The Competition and Consumer Protection Commission (CCPC), assisted by colleagues from the Garda National Economic Crime Bureau, the Garda Stolen Vehicle Investigation Unit as well as local uniformed Gardaí, has completed a series of unannounced inspections of garages and second-hand car dealerships in Dublin and Kildare over the last three days (6 – 8 October). Teams of Authorised Officers inspected vehicles for evidence that traders may be in breach of consumer protection law. All of the traders identified for inspection have been subject to multiple complaints to the CCPC in 2020 for the sale of clocked and crashed cars.
Vehicle crime is a serious offence under the Consumer Protection Act 2007. Where a trader provides misleading information when selling a car e.g. a false odometer reading, if the vehicle is not roadworthy, or if the vehicle has been written-off by an insurer, it can have serious and even fatal consequences for consumers. A trader who provides false, misleading or deceptive information is subject to Section 47 of the Consumer Protection Act and if found guilty of these offences is liable for a fine of up to €3,000 and up to six months in prison.
A number of potential offences were identified by the CCPC officers including misleading commercial practices in accordance with section 47 of the Consumer Protection Act.
Speaking about the inspections, Patrick Kenny, Member of the Competition and Consumer Protection Commission said, “Misleading a consumer about the history of a car is a very serious offence. Not only can it be costly but critically, it can also be dangerous.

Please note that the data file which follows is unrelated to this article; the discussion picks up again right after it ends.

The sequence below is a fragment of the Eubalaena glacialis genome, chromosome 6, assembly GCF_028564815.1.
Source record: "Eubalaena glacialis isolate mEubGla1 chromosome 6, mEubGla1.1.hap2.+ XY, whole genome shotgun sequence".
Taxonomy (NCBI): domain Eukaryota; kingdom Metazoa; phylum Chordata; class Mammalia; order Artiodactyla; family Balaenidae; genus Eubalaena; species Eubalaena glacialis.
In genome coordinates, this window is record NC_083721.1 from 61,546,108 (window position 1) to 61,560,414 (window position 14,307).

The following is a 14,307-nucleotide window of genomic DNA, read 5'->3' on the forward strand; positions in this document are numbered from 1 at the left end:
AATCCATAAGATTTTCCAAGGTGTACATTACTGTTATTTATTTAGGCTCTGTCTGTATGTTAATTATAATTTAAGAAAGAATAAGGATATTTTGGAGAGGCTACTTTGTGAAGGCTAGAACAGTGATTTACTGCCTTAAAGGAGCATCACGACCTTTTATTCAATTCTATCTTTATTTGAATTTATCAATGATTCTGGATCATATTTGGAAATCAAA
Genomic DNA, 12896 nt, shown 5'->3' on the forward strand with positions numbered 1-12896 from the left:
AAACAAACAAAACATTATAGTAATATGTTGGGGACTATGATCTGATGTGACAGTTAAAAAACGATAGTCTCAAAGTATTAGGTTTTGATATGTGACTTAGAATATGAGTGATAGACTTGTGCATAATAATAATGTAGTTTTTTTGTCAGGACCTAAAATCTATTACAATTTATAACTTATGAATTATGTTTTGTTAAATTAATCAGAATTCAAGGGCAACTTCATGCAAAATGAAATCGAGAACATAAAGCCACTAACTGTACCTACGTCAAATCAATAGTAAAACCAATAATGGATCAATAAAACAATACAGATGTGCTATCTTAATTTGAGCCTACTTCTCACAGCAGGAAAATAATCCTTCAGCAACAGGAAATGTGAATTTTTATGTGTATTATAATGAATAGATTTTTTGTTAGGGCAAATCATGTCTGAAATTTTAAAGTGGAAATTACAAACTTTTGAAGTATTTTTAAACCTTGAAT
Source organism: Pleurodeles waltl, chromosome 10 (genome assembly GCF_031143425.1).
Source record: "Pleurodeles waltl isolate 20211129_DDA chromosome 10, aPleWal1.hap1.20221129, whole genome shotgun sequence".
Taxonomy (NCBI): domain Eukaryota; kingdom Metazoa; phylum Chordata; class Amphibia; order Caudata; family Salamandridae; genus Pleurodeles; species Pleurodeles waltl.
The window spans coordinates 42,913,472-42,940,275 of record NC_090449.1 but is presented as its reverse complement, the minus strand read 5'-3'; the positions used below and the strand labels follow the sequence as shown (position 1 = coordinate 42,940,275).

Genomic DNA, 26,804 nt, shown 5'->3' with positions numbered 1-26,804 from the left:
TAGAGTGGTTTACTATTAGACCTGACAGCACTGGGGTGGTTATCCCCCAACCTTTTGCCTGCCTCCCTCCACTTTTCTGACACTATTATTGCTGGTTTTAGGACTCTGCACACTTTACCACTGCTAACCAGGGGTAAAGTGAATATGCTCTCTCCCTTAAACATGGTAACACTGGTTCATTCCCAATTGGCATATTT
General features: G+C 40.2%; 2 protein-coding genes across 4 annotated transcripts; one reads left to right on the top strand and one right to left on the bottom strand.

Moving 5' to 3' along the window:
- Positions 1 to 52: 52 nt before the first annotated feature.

Consumers need to be able to rely on accurate information from car dealers in relation to a vehicle’s roadworthiness and its history, particularly its mileage and any damage history. These inspections should act as a reminder to all car dealers that if you mislead consumers then you are liable to face criminal prosecution.
The CCPC will continue to conduct unannounced inspections around Ireland and will use our powers to take enforcement action against traders who may be breaking the law.”
The CCPC helpline has received 2,119 contacts from the public in relation to vehicles so far this year and 198 of these relate to potentially clocked and crashed cars. The four most common car complaints received by the CCPC are clocked cars, crashed cars, outstanding finance and disguised sellers.
The CCPC has launched a consumer awareness campaign on car history to inform consumers considering buying a used car on what to look out for before they buy. Consumers can visit www.ccpc.ie/consumers/cars/ for information and advice on purchasing a second hand car. There is also a car checklist listing relevant questions consumers should ask before they purchase a car.